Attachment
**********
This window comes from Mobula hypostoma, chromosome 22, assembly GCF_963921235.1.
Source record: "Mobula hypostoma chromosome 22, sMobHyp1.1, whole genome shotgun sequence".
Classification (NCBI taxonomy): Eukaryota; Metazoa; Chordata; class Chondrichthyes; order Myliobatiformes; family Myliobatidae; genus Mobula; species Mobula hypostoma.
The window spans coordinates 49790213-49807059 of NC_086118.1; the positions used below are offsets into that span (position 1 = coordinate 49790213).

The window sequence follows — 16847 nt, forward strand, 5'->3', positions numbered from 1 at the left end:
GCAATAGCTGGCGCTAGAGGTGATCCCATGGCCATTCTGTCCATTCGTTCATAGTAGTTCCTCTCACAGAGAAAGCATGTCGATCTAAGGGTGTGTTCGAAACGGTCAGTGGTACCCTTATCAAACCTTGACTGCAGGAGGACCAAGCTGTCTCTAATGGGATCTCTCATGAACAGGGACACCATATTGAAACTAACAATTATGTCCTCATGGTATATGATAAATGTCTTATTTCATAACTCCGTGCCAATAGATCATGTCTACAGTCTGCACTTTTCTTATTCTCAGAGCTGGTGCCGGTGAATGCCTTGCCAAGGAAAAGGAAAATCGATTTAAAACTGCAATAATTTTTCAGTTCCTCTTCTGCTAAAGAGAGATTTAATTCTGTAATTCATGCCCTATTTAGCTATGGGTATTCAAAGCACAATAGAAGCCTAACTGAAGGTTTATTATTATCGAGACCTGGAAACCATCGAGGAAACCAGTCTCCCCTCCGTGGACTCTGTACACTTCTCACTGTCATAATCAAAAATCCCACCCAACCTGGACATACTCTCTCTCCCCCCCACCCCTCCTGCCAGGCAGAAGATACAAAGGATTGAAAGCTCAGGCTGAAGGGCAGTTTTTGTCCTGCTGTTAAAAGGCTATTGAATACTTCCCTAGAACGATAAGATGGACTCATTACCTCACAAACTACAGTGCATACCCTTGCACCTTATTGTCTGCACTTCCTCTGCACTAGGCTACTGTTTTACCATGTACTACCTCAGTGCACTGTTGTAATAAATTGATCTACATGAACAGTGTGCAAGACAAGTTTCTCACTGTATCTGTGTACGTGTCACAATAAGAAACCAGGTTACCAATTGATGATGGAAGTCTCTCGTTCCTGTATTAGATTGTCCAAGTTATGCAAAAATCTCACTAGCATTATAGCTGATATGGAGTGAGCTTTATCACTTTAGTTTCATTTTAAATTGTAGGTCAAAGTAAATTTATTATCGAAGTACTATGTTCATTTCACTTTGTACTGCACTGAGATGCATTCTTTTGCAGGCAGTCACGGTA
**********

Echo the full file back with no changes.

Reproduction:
This window comes from Mobula hypostoma, chromosome 22, assembly GCF_963921235.1.
Source record: "Mobula hypostoma chromosome 22, sMobHyp1.1, whole genome shotgun sequence".
Classification (NCBI taxonomy): Eukaryota; Metazoa; Chordata; class Chondrichthyes; order Myliobatiformes; family Myliobatidae; genus Mobula; species Mobula hypostoma.
The window spans coordinates 49790213-49807059 of NC_086118.1; the positions used below are offsets into that span (position 1 = coordinate 49790213).

The window sequence follows — 16847 nt, forward strand, 5'->3', positions numbered from 1 at the left end:
GCAATAGCTGGCGCTAGAGGTGATCCCATGGCCATTCTGTCCATTCGTTCATAGTAGTTCCTCTCACAGAGAAAGCATGTCGATCTAAGGGTGTGTTCGAAACGGTCAGTGGTACCCTTATCAAACCTTGACTGCAGGAGGACCAAGCTGTCTCTAATGGGATCTCTCATGAACAGGGACACCATATTGAAACTAACAATTATGTCCTCATGGTATATGATAAATGTCTTATTTCATAACTCCGTGCCAATAGATCATGTCTACAGTCTGCACTTTTCTTATTCTCAGAGCTGGTGCCGGTGAATGCCTTGCCAAGGAAAAGGAAAATCGATTTAAAACTGCAATAATTTTTCAGTTCCTCTTCTGCTAAAGAGAGATTTAATTCTGTAATTCATGCCCTATTTAGCTATGGGTATTCAAAGCACAATAGAAGCCTAACTGAAGGTTTATTATTATCGAGACCTGGAAACCATCGAGGAAACCAGTCTCCCCTCCGTGGACTCTGTACACTTCTCACTGTCATAATCAAAAATCCCACCCAACCTGGACATACTCTCTCTCCCCCCCACCCCTCCTGCCAGGCAGAAGATACAAAGGATTGAAAGCTCAGGCTGAAGGGCAGTTTTTGTCCTGCTGTTAAAAGGCTATTGAATACTTCCCTAGAACGATAAGATGGACTCATTACCTCACAAACTACAGTGCATACCCTTGCACCTTATTGTCTGCACTTCCTCTGCACTAGGCTACTGTTTTACCATGTACTACCTCAGTGCACTGTTGTAATAAATTGATCTACATGAACAGTGTGCAAGACAAGTTTCTCACTGTATCTGTGTACGTGTCACAATAAGAAACCAGGTTACCAATTGATGATGGAAGTCTCTCGTTCCTGTATTAGATTGTCCAAGTTATGCAAAAATCTCACTAGCATTATAGCTGATATGGAGTGAGCTTTATCACTTTAGTTTCATTTTAAATTGTAGGTCAAAGTAAATTTATTATCGAAGTACTATGTTCATTTCACTTTGTACTGCACTGAGATGCATTCTTTTGCAGGCAGTCACGGTA